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How to Charter Your Boat and Make Money

Buying a boat is an act of passion. A love for the sea, the sense of freedom you feel when sailing, and the sport of boating combine to create a true love affair which, for most, is the main catalyst for saying ‘let’s go for it’. Yet time constraints mean you might not get to spend quite as much time on your beloved asset as you might like, and the boat lamentably spends too much time idle – and costing you money in the meantime. With berthing costs, insurance and maintenance an ever-present part of all boat owners’ budgets, is there a way you can make some revenue from your boat when you’re not using it and off-set some of those costs? Can you make money chartering a boat? The answer is a resounding yes, and here we take a look at ways you can make your boat pay for itself.


Ways of chartering your boat

Chartering your boat for others to use is the most common way of earning an income from your boat. The charter market has long been a thriving industry, with charterers willing to pay good money for the private use of a boat, whether it’s a luxury yacht, a weekend sailboat or a fishing day boat.

There are a  myriad of different ways you can charter your boat, and the best part is that you can stay firmly in the captain’s seat (proverbially or not) as you decide which set-up works best for you. Choosing to charter your boat yourself is one option, you will need to advertise your boat, liaise with charterers, make bookings, hire a captain and crew (or captain it yourself, once you have a commercially endorsed license (UK, USA, Europe: Do You Need Licence to Sail a Boat?)), commercially insure the yacht and provision your boat. While this option means you save the commission costs of a charter agent, there is a lot more work involved for you…time you could be spending on your boat yourself.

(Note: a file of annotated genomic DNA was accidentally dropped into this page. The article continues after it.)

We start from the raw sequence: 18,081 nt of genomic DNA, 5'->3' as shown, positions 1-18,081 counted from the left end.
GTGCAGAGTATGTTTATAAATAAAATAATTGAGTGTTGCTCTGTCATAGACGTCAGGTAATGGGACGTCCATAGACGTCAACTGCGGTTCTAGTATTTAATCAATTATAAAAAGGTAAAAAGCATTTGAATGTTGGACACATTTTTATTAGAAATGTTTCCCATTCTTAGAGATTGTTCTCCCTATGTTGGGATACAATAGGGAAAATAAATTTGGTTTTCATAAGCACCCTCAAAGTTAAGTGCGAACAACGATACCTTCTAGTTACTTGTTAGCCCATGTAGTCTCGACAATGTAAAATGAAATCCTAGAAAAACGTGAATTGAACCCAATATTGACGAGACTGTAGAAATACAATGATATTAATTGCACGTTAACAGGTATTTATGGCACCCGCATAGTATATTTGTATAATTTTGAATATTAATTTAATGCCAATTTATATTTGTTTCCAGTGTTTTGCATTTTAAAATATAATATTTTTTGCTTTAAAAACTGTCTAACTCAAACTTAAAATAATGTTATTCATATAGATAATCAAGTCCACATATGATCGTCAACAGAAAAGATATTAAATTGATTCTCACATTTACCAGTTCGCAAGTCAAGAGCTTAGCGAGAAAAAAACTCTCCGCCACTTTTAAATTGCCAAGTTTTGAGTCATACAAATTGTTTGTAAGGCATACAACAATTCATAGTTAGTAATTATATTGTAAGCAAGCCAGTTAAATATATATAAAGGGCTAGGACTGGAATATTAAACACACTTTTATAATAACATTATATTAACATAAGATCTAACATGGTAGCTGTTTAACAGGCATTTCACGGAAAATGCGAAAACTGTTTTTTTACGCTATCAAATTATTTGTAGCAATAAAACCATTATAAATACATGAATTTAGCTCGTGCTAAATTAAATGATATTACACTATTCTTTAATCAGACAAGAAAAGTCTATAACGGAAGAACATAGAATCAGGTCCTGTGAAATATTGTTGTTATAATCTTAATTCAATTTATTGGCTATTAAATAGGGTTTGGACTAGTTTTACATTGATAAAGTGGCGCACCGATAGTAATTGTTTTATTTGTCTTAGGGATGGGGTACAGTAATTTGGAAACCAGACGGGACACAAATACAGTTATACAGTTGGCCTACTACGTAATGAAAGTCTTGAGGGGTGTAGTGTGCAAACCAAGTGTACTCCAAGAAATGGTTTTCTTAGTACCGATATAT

Boat charter agencies are set up to do the hard work for you. In return for a set commission (typically between 10% - 20%), they will ensure all paperwork is in order, liaise with charterers and your crew, source professional skippers, offer a comprehensive contract and make sure everything goes smoothly. Whether you’ve got an 80 metre (260 feet) motor yacht to charter or a 12 metre (40 feet) catamaran, there are specialist charter agents the world over, offering everything from bareboat charters to crewed charters.

Bareboat Yacht Charters

As the name suggests, this is the simplest form of yacht charter as it doesn’t require you supplying a crew or offering any provisioning. Charterers with sailing or boating qualifications can charter your boat and take full command of it, planning their own itinerary, ensuring it is provisioned and navigating and berthing it themselves. The plus side for you is a reduction in running costs although the charter price will reflect this. On the downside, there may be a smaller market of potential charterers for your particular boat if they don’t have the right sailing qualifications. Most bareboat charters are on sailing monohulls and catamarans, although there is growing demand for more motor yachts


Crewed Charter Boats

Crewed charter boats offer a higher level of service, and are available for anyone to charter. On smaller yachts under approximately 18 metres (60 feet) a crew would usually consist of a captain and or a chef/steward, while larger yachts will require more crew. Provisioning is done according to the guests’ preferences, with meals cooked for them, the itinerary planned and the captain taking charge of the running of the yacht. The broker will be the middle man between guests and captain, and as an owner your input will be minimal. 


Yacht Cabin Charters

This option only works on larger boats with several cabins, where guests pay per cabin and not for the private use of the whole yacht. By sharing with others they get a reduction in the cost, while you as the owner earn the full amount, if not more, than a single group charter. Obviously the logistics can be more complex, and the commercial certifications required are more rigorous, but it can be a lucrative little earner, especially in tourist hotspots. 


Day Boat Charters